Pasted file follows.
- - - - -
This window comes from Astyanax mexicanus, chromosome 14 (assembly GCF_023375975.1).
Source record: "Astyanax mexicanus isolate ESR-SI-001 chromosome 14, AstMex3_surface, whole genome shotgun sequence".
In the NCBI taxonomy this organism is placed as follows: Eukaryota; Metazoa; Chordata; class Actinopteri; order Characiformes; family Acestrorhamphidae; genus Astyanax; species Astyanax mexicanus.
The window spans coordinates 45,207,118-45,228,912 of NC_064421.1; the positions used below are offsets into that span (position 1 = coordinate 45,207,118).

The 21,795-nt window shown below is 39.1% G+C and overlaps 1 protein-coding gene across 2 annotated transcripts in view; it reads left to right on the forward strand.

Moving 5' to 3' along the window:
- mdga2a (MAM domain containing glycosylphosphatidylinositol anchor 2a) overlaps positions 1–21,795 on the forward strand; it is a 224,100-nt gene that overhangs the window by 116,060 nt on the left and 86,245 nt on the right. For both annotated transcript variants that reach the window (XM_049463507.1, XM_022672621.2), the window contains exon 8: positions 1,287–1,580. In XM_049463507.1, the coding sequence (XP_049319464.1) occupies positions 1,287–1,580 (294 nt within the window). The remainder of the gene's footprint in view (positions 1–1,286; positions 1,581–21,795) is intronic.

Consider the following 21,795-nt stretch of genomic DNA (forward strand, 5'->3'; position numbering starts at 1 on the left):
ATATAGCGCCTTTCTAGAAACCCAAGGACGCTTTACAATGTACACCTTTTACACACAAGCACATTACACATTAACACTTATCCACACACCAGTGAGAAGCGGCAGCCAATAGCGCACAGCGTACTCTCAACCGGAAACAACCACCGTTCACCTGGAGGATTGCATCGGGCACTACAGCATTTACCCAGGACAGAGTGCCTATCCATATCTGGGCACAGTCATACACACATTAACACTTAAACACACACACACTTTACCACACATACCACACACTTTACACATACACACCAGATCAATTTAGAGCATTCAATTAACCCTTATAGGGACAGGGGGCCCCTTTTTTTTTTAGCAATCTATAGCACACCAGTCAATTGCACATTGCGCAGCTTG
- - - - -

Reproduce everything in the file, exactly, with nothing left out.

This window comes from Astyanax mexicanus, chromosome 14 (assembly GCF_023375975.1).
Source record: "Astyanax mexicanus isolate ESR-SI-001 chromosome 14, AstMex3_surface, whole genome shotgun sequence".
In the NCBI taxonomy this organism is placed as follows: Eukaryota; Metazoa; Chordata; class Actinopteri; order Characiformes; family Acestrorhamphidae; genus Astyanax; species Astyanax mexicanus.
The window spans coordinates 45,207,118-45,228,912 of NC_064421.1; the positions used below are offsets into that span (position 1 = coordinate 45,207,118).

The 21,795-nt window shown below is 39.1% G+C and overlaps 1 protein-coding gene across 2 annotated transcripts in view; it reads left to right on the forward strand.

Moving 5' to 3' along the window:
- mdga2a (MAM domain containing glycosylphosphatidylinositol anchor 2a) overlaps positions 1–21,795 on the forward strand; it is a 224,100-nt gene that overhangs the window by 116,060 nt on the left and 86,245 nt on the right. For both annotated transcript variants that reach the window (XM_049463507.1, XM_022672621.2), the window contains exon 8: positions 1,287–1,580. In XM_049463507.1, the coding sequence (XP_049319464.1) occupies positions 1,287–1,580 (294 nt within the window). The remainder of the gene's footprint in view (positions 1–1,286; positions 1,581–21,795) is intronic.

Consider the following 21,795-nt stretch of genomic DNA (forward strand, 5'->3'; position numbering starts at 1 on the left):
ATATAGCGCCTTTCTAGAAACCCAAGGACGCTTTACAATGTACACCTTTTACACACAAGCACATTACACATTAACACTTATCCACACACCAGTGAGAAGCGGCAGCCAATAGCGCACAGCGTACTCTCAACCGGAAACAACCACCGTTCACCTGGAGGATTGCATCGGGCACTACAGCATTTACCCAGGACAGAGTGCCTATCCATATCTGGGCACAGTCATACACACATTAACACTTAAACACACACACACTTTACCACACATACCACACACTTTACACATACACACCAGATCAATTTAGAGCATTCAATTAACCCTTATAGGGACAGGGGGCCCCTTTTTTTTTTAGCAATCTATAGCACACCAGTCAATTGCACATTGCGCAGCTTG